OLEANNA concerns Carol, a college student (Stiles), who meets with John, her about-to-be-tenured professor (Pullman), to discuss that fact that she is failing/”doesn’t get” his class.  This seemingly innocuous encounter—full of theory about the nature/value of higher education and identity—is cast in a darker light in later scenes as She lodges a formal complaint against Him.  She claims his behavior both in that meeting and in the classroom, is condescending and sexist.  Thus begins a discourse on gender roles, power dynamics and political correctness.  Sort of.  Because the two sides of the argument are never really presented.  She attacks Him relentlessly and tirelessly, making arguments both solid and tenuous.  He, in reaction, is increasingly befuddled and disheveled, but never particularly articulate—there is not one moment after the first scene in which He makes a point that She acknowledges.  Not that she should, as his argument consists of refrains of “Why are you doing this to me?” as opposed to specifically refuting her arguments and evidence.  Of course, her arguments and evidence are so vaguely presented that I have a hard time believing a tenure board would give them lip service.   He is equally ineffective in his communications with his wife, who calls incessantly throughout to play despite Pullman’s habitual greeting of “I can’t talk right now.”  I am almost offended that a play supposedly dedicated to the exploration of interaction between genders shows women in a singular light as ceaseless harpies who, with their combination of needs and expectations, push Him over the proverbial edge.  And it is only when He is pushed that any of Her arguments begin to seem plausible.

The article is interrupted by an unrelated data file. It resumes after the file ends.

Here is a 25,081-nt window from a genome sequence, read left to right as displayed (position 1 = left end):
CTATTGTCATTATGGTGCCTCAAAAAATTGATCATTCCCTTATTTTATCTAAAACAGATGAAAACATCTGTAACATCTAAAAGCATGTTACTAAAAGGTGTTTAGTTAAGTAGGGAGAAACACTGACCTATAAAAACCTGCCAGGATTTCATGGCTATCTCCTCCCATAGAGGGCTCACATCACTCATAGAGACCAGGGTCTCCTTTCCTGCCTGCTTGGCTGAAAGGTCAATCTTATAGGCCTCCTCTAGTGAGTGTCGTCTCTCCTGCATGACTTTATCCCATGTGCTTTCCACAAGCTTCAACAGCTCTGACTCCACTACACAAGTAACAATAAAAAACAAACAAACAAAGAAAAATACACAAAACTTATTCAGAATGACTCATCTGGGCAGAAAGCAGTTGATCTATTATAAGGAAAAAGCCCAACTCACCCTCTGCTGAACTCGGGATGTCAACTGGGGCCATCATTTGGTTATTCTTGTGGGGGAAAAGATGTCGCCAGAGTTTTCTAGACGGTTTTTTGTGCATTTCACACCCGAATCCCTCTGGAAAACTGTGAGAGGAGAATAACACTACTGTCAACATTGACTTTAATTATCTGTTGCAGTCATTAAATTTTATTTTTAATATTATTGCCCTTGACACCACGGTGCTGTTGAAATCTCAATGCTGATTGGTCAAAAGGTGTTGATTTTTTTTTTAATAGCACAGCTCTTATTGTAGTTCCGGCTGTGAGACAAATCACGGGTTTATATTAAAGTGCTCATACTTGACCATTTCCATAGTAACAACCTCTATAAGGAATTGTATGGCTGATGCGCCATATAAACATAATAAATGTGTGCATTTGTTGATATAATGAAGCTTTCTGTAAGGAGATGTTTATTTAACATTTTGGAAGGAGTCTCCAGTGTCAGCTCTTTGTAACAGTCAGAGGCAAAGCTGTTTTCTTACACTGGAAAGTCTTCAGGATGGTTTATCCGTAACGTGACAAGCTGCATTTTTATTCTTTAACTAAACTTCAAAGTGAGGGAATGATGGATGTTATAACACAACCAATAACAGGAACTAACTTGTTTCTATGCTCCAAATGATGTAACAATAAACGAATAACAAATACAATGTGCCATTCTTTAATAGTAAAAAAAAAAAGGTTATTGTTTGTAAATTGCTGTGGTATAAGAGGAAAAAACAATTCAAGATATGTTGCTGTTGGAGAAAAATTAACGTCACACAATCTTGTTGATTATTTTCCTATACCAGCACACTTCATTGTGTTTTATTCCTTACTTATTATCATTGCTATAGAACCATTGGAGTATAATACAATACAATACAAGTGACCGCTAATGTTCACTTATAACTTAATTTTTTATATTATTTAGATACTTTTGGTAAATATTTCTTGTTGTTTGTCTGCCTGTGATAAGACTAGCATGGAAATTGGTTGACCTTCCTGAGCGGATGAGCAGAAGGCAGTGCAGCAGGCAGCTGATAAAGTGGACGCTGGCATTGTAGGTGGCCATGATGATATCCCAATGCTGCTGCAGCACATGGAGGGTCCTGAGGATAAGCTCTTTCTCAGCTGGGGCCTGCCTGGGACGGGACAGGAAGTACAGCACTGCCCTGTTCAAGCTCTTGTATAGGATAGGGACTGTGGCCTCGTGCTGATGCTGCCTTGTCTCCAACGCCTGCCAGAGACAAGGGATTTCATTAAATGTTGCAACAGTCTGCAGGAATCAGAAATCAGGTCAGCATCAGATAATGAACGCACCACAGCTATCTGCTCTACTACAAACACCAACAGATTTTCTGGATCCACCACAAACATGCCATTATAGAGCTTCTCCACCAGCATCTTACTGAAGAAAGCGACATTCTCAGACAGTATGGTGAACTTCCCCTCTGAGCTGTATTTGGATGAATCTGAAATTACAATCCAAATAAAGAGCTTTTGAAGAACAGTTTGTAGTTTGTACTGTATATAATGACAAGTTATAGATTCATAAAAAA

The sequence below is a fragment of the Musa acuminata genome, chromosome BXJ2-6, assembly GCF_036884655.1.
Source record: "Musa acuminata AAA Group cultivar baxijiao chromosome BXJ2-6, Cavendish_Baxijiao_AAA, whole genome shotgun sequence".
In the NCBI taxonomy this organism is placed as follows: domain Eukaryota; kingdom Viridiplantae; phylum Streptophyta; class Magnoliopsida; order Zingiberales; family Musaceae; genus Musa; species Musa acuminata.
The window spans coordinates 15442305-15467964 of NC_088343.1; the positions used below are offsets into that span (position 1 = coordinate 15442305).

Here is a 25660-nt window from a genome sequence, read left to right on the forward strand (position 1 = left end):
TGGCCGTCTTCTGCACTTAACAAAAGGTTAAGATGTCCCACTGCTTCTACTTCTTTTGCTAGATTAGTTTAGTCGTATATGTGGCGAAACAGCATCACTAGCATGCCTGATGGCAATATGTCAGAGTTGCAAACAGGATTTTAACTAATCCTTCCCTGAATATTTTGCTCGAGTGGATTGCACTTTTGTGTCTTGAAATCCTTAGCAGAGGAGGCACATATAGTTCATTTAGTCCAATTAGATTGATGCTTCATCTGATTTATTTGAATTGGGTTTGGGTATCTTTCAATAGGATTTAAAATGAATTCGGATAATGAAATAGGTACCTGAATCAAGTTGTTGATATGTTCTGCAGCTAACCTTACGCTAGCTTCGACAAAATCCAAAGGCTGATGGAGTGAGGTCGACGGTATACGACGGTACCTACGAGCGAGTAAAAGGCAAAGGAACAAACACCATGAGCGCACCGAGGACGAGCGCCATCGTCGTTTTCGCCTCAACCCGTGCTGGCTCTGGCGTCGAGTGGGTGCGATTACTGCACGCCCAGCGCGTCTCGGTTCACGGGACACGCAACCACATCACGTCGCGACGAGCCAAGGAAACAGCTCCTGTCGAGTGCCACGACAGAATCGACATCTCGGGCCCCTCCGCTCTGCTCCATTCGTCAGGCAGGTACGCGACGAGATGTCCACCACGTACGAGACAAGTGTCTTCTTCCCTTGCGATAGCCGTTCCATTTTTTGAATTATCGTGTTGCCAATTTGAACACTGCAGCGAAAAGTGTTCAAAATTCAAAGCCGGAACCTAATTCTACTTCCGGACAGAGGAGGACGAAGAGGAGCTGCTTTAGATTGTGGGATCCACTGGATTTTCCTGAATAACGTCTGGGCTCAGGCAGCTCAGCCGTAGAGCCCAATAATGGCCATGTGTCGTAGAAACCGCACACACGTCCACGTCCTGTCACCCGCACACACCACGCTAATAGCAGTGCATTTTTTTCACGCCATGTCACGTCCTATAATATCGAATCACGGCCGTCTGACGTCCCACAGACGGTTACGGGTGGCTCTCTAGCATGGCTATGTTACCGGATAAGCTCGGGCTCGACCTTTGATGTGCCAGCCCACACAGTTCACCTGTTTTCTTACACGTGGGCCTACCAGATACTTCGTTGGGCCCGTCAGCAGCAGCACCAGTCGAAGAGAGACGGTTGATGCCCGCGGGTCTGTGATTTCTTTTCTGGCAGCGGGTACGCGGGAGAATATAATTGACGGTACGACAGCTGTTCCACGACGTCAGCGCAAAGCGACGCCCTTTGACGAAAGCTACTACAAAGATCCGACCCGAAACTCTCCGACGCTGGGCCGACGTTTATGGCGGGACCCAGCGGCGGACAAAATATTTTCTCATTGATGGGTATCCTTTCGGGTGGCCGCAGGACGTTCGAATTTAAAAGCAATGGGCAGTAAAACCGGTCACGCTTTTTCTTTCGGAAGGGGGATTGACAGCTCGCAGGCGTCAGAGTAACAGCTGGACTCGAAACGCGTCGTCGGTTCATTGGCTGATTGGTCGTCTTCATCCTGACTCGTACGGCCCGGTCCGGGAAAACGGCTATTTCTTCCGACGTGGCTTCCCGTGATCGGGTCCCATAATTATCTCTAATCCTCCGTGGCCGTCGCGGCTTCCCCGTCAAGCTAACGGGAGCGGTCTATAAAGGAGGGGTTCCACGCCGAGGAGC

The trademark “Mamet” rhythm comes off as contrived and unconvincing here (especially in the first scene), and there is little variance in tempo or energy.  The design elements are appropriate, if not particularly helpful in setting a time for this production—the world is a different place in 2009 than it was in 1992 (when the play was first produced).  The fact that this production neither confirms nor denies this fact, setting the play vaguely around now-ish, underscores the feeling that the whole evening was very “general”—generally engaging, generally entertaining, generally well acted.  Though adequately and professionally executed, I can’t help but think I would see an equally, if not more, provocative production at a college or regional theater.  But it wouldn’t have Julia Stiles.  And for some people, that may be enough.